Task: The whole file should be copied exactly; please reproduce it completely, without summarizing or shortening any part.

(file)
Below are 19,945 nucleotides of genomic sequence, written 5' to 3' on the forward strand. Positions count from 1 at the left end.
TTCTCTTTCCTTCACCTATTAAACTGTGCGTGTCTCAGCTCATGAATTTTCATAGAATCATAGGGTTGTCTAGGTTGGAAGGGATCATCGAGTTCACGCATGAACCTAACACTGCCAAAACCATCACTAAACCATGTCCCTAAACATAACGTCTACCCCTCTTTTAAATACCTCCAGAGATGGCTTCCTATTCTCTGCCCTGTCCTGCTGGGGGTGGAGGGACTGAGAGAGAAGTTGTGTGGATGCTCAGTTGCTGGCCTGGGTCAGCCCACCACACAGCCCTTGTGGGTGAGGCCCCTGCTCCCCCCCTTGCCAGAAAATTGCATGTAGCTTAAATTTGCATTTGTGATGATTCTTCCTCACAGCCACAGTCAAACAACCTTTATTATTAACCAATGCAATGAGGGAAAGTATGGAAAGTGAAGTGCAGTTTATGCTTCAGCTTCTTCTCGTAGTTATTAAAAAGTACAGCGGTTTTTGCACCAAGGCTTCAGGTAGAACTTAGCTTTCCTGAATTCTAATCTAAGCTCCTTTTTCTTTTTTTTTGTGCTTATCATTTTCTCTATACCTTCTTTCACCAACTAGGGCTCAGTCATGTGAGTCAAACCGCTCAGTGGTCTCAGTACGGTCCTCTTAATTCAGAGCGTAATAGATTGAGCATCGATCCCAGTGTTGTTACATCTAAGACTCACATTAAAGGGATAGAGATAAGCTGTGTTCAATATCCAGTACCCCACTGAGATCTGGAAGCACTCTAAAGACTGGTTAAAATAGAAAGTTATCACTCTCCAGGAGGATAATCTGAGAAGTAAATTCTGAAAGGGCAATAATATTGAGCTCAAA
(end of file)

Below are 19,945 nucleotides of genomic sequence, written 5' to 3' on the forward strand. Positions count from 1 at the left end.
TTCTCTTTCCTTCACCTATTAAACTGTGCGTGTCTCAGCTCATGAATTTTCATAGAATCATAGGGTTGTCTAGGTTGGAAGGGATCATCGAGTTCACGCATGAACCTAACACTGCCAAAACCATCACTAAACCATGTCCCTAAACATAACGTCTACCCCTCTTTTAAATACCTCCAGAGATGGCTTCCTATTCTCTGCCCTGTCCTGCTGGGGGTGGAGGGACTGAGAGAGAAGTTGTGTGGATGCTCAGTTGCTGGCCTGGGTCAGCCCACCACACAGCCCTTGTGGGTGAGGCCCCTGCTCCCCCCCTTGCCAGAAAATTGCATGTAGCTTAAATTTGCATTTGTGATGATTCTTCCTCACAGCCACAGTCAAACAACCTTTATTATTAACCAATGCAATGAGGGAAAGTATGGAAAGTGAAGTGCAGTTTATGCTTCAGCTTCTTCTCGTAGTTATTAAAAAGTACAGCGGTTTTTGCACCAAGGCTTCAGGTAGAACTTAGCTTTCCTGAATTCTAATCTAAGCTCCTTTTTCTTTTTTTTTGTGCTTATCATTTTCTCTATACCTTCTTTCACCAACTAGGGCTCAGTCATGTGAGTCAAACCGCTCAGTGGTCTCAGTACGGTCCTCTTAATTCAGAGCGTAATAGATTGAGCATCGATCCCAGTGTTGTTACATCTAAGACTCACATTAAAGGGATAGAGATAAGCTGTGTTCAATATCCAGTACCCCACTGAGATCTGGAAGCACTCTAAAGACTGGTTAAAATAGAAAGTTATCACTCTCCAGGAGGATAATCTGAGAAGTAAATTCTGAAAGGGCAATAATATTGAGCTCAAA